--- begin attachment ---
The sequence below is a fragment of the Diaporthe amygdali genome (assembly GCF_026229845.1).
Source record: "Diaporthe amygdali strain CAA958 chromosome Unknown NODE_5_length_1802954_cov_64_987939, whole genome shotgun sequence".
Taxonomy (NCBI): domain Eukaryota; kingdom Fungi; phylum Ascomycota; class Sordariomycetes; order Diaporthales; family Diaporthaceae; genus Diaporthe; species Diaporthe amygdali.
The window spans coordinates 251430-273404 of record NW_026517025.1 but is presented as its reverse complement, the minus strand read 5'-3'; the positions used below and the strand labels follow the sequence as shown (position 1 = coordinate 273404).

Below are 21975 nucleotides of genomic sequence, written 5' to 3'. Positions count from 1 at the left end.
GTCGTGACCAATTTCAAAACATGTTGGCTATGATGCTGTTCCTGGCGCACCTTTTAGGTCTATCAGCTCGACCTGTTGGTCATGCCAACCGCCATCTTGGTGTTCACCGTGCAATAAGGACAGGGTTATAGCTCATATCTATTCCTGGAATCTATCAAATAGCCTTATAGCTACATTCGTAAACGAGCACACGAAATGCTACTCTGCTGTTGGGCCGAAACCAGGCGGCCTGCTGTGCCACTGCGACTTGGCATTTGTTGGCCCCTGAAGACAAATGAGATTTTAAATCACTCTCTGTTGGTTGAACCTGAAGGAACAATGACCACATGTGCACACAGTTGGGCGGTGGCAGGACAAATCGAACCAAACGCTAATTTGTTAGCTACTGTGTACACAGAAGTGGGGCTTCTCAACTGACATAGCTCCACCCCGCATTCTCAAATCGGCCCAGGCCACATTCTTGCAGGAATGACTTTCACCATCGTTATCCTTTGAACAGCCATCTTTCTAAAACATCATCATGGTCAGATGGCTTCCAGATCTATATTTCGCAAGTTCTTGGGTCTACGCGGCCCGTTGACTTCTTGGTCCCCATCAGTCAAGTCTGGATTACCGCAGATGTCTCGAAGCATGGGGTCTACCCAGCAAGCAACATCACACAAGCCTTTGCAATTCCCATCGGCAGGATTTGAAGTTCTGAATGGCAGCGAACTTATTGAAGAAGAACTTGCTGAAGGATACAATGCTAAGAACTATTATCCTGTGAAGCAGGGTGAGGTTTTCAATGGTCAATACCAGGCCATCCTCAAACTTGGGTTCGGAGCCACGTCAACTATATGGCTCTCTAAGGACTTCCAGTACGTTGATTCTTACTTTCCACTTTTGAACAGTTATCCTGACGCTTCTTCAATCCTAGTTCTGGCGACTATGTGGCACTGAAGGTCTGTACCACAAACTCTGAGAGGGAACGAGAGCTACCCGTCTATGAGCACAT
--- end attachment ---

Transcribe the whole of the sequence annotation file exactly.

The sequence below is a fragment of the Diaporthe amygdali genome (assembly GCF_026229845.1).
Source record: "Diaporthe amygdali strain CAA958 chromosome Unknown NODE_5_length_1802954_cov_64_987939, whole genome shotgun sequence".
Taxonomy (NCBI): domain Eukaryota; kingdom Fungi; phylum Ascomycota; class Sordariomycetes; order Diaporthales; family Diaporthaceae; genus Diaporthe; species Diaporthe amygdali.
The window spans coordinates 251430-273404 of record NW_026517025.1 but is presented as its reverse complement, the minus strand read 5'-3'; the positions used below and the strand labels follow the sequence as shown (position 1 = coordinate 273404).

Below are 21975 nucleotides of genomic sequence, written 5' to 3'. Positions count from 1 at the left end.
GTCGTGACCAATTTCAAAACATGTTGGCTATGATGCTGTTCCTGGCGCACCTTTTAGGTCTATCAGCTCGACCTGTTGGTCATGCCAACCGCCATCTTGGTGTTCACCGTGCAATAAGGACAGGGTTATAGCTCATATCTATTCCTGGAATCTATCAAATAGCCTTATAGCTACATTCGTAAACGAGCACACGAAATGCTACTCTGCTGTTGGGCCGAAACCAGGCGGCCTGCTGTGCCACTGCGACTTGGCATTTGTTGGCCCCTGAAGACAAATGAGATTTTAAATCACTCTCTGTTGGTTGAACCTGAAGGAACAATGACCACATGTGCACACAGTTGGGCGGTGGCAGGACAAATCGAACCAAACGCTAATTTGTTAGCTACTGTGTACACAGAAGTGGGGCTTCTCAACTGACATAGCTCCACCCCGCATTCTCAAATCGGCCCAGGCCACATTCTTGCAGGAATGACTTTCACCATCGTTATCCTTTGAACAGCCATCTTTCTAAAACATCATCATGGTCAGATGGCTTCCAGATCTATATTTCGCAAGTTCTTGGGTCTACGCGGCCCGTTGACTTCTTGGTCCCCATCAGTCAAGTCTGGATTACCGCAGATGTCTCGAAGCATGGGGTCTACCCAGCAAGCAACATCACACAAGCCTTTGCAATTCCCATCGGCAGGATTTGAAGTTCTGAATGGCAGCGAACTTATTGAAGAAGAACTTGCTGAAGGATACAATGCTAAGAACTATTATCCTGTGAAGCAGGGTGAGGTTTTCAATGGTCAATACCAGGCCATCCTCAAACTTGGGTTCGGAGCCACGTCAACTATATGGCTCTCTAAGGACTTCCAGTACGTTGATTCTTACTTTCCACTTTTGAACAGTTATCCTGACGCTTCTTCAATCCTAGTTCTGGCGACTATGTGGCACTGAAGGTCTGTACCACAAACTCTGAGAGGGAACGAGAGCTACCCGTCTATGAGCACAT